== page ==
‘Yes,’ said Laurent softly, his cheeks reddened slightly.

 

 

 

‘When you lost your brother, was there someone to comfort you?’

 

‘Yes,’ said Laurent. ‘In a way.’

 

‘Then I’m glad,’ said Damen. ‘I’m glad you weren’t alone.’

 

 

 

“Laurent held out his hand to escort her back from the supply wagon into the main wagon, a bored Veretian gesture. Her eyes had the same bored look as she took his hand. ‘You’re lucky we’re alike,’ she said, stepping down. They looked at one another like two reptiles.”

 

‘You are merchants?’

 

‘We are.’

 

‘What name?’ said the officer.

 

‘Charls,’ said Damen, who was the only merchant he knew.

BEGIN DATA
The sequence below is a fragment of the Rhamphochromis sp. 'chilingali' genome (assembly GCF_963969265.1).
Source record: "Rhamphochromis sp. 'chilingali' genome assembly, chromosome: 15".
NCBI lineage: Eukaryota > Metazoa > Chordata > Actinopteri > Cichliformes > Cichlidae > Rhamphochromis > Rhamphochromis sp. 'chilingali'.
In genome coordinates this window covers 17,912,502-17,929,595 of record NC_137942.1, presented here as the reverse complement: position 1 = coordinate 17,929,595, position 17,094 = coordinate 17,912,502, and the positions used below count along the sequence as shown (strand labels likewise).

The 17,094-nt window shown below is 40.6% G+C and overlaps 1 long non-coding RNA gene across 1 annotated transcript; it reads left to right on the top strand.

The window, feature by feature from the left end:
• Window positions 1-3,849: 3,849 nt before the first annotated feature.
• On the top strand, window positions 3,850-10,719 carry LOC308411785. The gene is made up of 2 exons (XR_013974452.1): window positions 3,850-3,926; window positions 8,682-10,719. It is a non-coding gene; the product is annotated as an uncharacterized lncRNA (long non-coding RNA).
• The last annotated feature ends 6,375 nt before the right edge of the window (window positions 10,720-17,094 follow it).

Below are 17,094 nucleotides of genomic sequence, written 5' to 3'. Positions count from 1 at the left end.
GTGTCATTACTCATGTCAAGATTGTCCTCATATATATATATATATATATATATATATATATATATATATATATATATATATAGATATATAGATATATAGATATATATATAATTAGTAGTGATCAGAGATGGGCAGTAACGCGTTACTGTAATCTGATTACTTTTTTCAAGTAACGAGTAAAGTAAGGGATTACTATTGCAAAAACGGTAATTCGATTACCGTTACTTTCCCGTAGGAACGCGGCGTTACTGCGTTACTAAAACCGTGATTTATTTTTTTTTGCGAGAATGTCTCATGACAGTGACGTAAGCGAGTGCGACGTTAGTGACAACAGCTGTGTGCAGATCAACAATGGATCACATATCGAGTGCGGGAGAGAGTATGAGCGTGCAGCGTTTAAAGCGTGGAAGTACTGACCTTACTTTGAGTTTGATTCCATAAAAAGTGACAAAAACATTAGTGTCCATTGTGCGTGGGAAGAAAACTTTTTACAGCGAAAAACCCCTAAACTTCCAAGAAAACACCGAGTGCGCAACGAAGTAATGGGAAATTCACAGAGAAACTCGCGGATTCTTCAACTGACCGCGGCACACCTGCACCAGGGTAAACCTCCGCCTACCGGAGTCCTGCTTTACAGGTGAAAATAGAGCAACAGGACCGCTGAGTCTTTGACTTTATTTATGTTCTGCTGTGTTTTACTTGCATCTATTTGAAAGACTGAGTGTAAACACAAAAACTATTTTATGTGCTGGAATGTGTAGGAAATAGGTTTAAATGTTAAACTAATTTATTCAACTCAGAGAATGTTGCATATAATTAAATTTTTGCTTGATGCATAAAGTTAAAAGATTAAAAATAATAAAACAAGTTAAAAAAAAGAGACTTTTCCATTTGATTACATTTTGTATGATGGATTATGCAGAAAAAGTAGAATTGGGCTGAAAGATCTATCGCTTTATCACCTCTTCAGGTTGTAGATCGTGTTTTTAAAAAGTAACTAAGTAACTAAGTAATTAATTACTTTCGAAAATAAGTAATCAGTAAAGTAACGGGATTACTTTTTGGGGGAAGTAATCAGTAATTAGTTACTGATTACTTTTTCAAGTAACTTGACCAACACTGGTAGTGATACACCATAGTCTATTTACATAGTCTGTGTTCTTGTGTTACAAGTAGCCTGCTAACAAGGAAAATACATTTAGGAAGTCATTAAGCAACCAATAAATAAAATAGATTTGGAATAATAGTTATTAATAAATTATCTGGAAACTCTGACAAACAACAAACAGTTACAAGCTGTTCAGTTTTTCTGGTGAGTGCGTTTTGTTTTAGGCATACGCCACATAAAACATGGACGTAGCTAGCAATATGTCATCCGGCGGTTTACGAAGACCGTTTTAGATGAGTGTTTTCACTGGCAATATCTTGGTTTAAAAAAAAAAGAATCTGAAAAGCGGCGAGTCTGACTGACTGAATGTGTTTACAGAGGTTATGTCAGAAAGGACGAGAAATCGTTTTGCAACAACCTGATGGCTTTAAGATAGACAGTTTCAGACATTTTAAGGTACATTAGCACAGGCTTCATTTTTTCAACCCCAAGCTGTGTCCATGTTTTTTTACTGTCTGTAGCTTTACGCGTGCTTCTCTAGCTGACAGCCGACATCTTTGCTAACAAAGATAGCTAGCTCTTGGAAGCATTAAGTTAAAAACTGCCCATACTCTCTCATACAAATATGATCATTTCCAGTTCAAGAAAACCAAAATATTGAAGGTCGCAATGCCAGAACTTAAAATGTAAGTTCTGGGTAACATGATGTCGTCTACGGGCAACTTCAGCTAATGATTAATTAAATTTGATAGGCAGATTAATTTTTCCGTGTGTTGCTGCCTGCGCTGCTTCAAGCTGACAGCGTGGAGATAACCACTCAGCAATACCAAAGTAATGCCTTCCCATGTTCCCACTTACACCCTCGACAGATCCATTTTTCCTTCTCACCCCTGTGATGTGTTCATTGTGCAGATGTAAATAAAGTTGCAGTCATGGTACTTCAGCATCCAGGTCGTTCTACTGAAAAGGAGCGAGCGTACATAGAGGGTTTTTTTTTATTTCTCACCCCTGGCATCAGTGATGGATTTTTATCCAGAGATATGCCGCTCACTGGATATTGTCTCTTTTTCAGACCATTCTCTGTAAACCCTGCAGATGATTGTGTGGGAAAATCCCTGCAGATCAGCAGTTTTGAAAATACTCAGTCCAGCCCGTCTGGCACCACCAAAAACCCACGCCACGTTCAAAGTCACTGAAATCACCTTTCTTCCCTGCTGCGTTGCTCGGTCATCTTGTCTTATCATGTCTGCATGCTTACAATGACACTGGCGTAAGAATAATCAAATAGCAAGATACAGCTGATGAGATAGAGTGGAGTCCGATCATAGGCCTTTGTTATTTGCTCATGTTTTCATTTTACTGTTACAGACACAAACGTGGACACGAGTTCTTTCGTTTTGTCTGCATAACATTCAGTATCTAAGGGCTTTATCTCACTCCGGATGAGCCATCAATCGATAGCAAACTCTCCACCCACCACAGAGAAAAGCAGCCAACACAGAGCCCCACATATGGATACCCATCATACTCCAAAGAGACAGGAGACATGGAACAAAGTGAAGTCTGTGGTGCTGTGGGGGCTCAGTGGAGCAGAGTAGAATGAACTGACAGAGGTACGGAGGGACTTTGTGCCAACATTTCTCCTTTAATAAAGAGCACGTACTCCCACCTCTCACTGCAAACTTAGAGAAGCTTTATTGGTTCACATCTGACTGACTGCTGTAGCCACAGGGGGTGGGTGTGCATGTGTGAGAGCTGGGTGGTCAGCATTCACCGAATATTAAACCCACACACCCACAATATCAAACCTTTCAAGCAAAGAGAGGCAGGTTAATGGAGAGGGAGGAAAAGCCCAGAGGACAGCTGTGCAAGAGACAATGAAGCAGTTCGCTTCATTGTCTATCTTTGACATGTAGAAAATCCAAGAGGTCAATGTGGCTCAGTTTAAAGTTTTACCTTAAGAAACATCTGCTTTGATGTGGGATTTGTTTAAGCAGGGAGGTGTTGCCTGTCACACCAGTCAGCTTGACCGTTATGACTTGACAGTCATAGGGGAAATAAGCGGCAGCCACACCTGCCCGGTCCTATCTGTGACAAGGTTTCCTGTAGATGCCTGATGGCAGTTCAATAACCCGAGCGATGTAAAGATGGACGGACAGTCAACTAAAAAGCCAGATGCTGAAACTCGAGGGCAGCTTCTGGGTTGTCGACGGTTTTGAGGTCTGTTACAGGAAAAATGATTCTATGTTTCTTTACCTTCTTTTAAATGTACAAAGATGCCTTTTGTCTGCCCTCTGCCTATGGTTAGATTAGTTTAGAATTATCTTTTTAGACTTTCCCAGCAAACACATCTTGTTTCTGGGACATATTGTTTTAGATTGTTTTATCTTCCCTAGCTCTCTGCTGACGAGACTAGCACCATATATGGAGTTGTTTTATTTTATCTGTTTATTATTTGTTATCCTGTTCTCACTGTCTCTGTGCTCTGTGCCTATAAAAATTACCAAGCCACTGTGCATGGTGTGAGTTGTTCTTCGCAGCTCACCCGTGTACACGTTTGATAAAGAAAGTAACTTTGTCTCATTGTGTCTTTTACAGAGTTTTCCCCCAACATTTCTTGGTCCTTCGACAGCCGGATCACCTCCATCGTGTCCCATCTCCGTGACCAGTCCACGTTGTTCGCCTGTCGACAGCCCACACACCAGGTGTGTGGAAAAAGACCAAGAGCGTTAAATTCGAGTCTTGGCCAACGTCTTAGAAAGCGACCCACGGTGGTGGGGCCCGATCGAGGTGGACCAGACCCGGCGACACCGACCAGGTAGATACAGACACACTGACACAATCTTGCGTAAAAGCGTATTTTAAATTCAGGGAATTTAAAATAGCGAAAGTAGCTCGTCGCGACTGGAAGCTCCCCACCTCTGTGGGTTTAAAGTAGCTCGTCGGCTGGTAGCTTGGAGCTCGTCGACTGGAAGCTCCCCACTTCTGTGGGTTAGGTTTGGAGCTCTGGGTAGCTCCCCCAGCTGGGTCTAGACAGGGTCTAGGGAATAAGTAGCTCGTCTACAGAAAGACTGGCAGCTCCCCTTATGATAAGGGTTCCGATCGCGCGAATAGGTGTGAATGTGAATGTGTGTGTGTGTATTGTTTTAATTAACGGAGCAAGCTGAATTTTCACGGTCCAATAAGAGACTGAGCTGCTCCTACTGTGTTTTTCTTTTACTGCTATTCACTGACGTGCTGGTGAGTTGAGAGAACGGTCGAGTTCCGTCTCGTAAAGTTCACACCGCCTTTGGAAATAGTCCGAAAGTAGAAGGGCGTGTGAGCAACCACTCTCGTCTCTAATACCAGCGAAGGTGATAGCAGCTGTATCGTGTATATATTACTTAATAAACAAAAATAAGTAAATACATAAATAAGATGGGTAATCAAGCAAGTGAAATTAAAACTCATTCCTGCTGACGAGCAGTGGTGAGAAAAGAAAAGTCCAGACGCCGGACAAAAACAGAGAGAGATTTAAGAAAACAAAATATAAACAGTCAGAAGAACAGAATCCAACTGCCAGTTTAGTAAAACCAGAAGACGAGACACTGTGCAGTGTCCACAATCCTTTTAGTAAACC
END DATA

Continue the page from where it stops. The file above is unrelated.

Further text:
‘You are Charls the renowned Veretian cloth merchant?’ said the officer sceptically, as if this was a name well known to him.

 

‘No,’ said Laurent, as if this was the most foolish thing in the world. ‘I am Charls the renowned Veretian cloth merchant. This is my assistant. Lamen.’

 

‘Charls met the Prince of Vere once,’ Guilliame said to Damen, lowering his voice to the conspiratorial, ‘in a tavern in Nesson, disguised as a,’ lowering it further, ‘prostitute.’

 

Damen looked over at Laurent, who was deep in conversation, letting his eyes pass slowly over every familiar feature, the cool expression tipped with gold in the firelight. He said, ‘Did he?’

 

‘Charls said, think of the most expensive pet you’ve ever seen, then double it.’

 

“He hadn’t imagined it like this. He knew Laurent’s mouth, knew its vicious capability. He knew it as Laurent’s primary weapon. In his daily life, Laurent held his lips taut, repressing their lush shape into a hard line, his mouth cruel curves. Damen had seen Laurent eviscerate people with that mouth.